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Rhode Island suing 38 Studios execs, state officials over $75M loan
Rhode Island suing 38 Studios execs, state officials over $75M loan
November 1, 2012 | By Eric Caoili

November 1, 2012 | By Eric Caoili
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More: Console/PC, Business/Marketing



Rhode Island has filed a lawsuit against the numerous people involved in the state's mismanaged $75 million loan to Kingdoms of Amalur developer 38 Studios, which shut down in May after running out of money.

The suit (PDF download) was filed with the Rhode Island Superior Court by the state's Economic Development Corporation, which negotiated the loan that convinced 38 Studios to move from Massachusetts to Rhode Island two years ago.

The defendants named in the suit include the developer's founder/chairman and ex-baseball star Curt Schilling, CEO Jennifer MacLean, former EDC executive director Keith Stokes (who oversaw the negotiations and was fired following 38 Studios' closure), and other 38 Studios executives and EDC employees/lawyers.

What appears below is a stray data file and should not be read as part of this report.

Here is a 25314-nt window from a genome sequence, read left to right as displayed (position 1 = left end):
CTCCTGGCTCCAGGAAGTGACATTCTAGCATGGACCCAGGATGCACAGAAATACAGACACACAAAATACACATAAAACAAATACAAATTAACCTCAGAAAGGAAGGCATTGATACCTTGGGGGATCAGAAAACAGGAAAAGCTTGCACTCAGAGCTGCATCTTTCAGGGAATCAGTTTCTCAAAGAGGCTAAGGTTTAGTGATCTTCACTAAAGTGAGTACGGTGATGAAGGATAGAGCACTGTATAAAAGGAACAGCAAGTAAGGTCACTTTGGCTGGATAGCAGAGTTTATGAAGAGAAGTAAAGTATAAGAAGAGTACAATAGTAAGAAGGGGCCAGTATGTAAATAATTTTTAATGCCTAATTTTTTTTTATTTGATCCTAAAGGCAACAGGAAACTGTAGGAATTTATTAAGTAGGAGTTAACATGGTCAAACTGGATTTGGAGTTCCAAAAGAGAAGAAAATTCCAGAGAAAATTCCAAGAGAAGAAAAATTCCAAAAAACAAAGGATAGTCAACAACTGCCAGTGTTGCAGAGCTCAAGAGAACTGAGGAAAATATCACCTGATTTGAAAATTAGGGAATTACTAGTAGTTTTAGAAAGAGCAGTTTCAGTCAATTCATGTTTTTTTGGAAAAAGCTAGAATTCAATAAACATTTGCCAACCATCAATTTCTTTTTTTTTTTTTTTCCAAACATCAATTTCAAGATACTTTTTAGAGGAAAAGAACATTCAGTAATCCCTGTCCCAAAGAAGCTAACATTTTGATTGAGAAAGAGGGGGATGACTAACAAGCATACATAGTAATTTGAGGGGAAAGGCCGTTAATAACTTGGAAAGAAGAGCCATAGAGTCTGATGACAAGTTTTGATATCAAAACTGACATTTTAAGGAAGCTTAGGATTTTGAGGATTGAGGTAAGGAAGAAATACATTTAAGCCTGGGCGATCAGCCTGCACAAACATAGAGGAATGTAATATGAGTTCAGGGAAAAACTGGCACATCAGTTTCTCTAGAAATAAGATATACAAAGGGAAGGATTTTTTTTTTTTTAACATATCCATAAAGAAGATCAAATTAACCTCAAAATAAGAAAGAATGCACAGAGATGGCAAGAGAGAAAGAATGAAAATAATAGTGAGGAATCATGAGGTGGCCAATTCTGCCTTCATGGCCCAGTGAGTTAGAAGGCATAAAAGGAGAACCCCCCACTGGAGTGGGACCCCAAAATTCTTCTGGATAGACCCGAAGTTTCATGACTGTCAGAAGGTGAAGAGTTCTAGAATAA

Other companies that were involved in the loan deal such as Wells Fargo Securities, Barclays Capital, First Southwest, and Starr Indemnity and Liability were also named as defendants.

The complaint alleges that many of the "defendants knew or should have known, but failed to inform the EDC Board, that 38 Studios was destined to fail according to 38 Studiosí own financial projections."

It claims that 38 Studios' executives knew that, even with the loan, the studio would not have enough money to relocate and eventually complete its MMORPG project Copernicus, but they chose to conceal that financial shortfall from the board.